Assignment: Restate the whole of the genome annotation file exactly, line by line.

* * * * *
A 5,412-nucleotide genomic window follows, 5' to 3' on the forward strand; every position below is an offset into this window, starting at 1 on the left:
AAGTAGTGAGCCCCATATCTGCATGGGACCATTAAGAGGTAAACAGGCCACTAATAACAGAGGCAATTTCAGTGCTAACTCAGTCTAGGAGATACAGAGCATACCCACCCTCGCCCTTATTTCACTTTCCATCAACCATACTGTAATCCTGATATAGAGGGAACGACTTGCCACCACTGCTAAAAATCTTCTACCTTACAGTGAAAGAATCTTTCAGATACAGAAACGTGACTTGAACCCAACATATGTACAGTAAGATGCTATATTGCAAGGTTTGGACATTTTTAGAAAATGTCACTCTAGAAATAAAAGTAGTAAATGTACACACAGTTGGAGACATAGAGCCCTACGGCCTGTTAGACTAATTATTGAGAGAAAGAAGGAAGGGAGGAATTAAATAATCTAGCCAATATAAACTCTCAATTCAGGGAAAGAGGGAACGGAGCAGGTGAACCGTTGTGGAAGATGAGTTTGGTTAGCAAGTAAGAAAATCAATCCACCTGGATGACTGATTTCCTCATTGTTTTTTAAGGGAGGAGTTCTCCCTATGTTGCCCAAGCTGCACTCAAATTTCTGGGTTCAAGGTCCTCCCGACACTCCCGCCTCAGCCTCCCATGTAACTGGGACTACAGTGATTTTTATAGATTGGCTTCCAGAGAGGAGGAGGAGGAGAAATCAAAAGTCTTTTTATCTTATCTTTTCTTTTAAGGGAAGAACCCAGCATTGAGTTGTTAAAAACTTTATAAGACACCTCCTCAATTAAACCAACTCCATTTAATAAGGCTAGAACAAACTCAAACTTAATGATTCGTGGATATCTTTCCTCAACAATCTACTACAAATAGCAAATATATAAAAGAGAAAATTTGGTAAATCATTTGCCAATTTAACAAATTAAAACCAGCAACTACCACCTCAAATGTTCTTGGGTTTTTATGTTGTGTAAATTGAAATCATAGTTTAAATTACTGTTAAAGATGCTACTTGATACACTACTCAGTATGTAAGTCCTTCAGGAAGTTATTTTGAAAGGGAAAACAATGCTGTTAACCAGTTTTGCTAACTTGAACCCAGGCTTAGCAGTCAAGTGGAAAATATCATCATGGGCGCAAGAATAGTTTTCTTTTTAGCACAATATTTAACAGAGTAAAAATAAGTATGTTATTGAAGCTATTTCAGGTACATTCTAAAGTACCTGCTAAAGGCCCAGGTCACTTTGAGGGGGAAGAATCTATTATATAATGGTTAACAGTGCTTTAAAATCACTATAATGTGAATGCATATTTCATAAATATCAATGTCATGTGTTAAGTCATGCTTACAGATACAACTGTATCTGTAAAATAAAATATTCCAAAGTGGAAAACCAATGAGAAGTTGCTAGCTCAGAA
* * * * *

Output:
A 5,412-nucleotide genomic window follows, 5' to 3' on the forward strand; every position below is an offset into this window, starting at 1 on the left:
AAGTAGTGAGCCCCATATCTGCATGGGACCATTAAGAGGTAAACAGGCCACTAATAACAGAGGCAATTTCAGTGCTAACTCAGTCTAGGAGATACAGAGCATACCCACCCTCGCCCTTATTTCACTTTCCATCAACCATACTGTAATCCTGATATAGAGGGAACGACTTGCCACCACTGCTAAAAATCTTCTACCTTACAGTGAAAGAATCTTTCAGATACAGAAACGTGACTTGAACCCAACATATGTACAGTAAGATGCTATATTGCAAGGTTTGGACATTTTTAGAAAATGTCACTCTAGAAATAAAAGTAGTAAATGTACACACAGTTGGAGACATAGAGCCCTACGGCCTGTTAGACTAATTATTGAGAGAAAGAAGGAAGGGAGGAATTAAATAATCTAGCCAATATAAACTCTCAATTCAGGGAAAGAGGGAACGGAGCAGGTGAACCGTTGTGGAAGATGAGTTTGGTTAGCAAGTAAGAAAATCAATCCACCTGGATGACTGATTTCCTCATTGTTTTTTAAGGGAGGAGTTCTCCCTATGTTGCCCAAGCTGCACTCAAATTTCTGGGTTCAAGGTCCTCCCGACACTCCCGCCTCAGCCTCCCATGTAACTGGGACTACAGTGATTTTTATAGATTGGCTTCCAGAGAGGAGGAGGAGGAGAAATCAAAAGTCTTTTTATCTTATCTTTTCTTTTAAGGGAAGAACCCAGCATTGAGTTGTTAAAAACTTTATAAGACACCTCCTCAATTAAACCAACTCCATTTAATAAGGCTAGAACAAACTCAAACTTAATGATTCGTGGATATCTTTCCTCAACAATCTACTACAAATAGCAAATATATAAAAGAGAAAATTTGGTAAATCATTTGCCAATTTAACAAATTAAAACCAGCAACTACCACCTCAAATGTTCTTGGGTTTTTATGTTGTGTAAATTGAAATCATAGTTTAAATTACTGTTAAAGATGCTACTTGATACACTACTCAGTATGTAAGTCCTTCAGGAAGTTATTTTGAAAGGGAAAACAATGCTGTTAACCAGTTTTGCTAACTTGAACCCAGGCTTAGCAGTCAAGTGGAAAATATCATCATGGGCGCAAGAATAGTTTTCTTTTTAGCACAATATTTAACAGAGTAAAAATAAGTATGTTATTGAAGCTATTTCAGGTACATTCTAAAGTACCTGCTAAAGGCCCAGGTCACTTTGAGGGGGAAGAATCTATTATATAATGGTTAACAGTGCTTTAAAATCACTATAATGTGAATGCATATTTCATAAATATCAATGTCATGTGTTAAGTCATGCTTACAGATACAACTGTATCTGTAAAATAAAATATTCCAAAGTGGAAAACCAATGAGAAGTTGCTAGCTCAGAA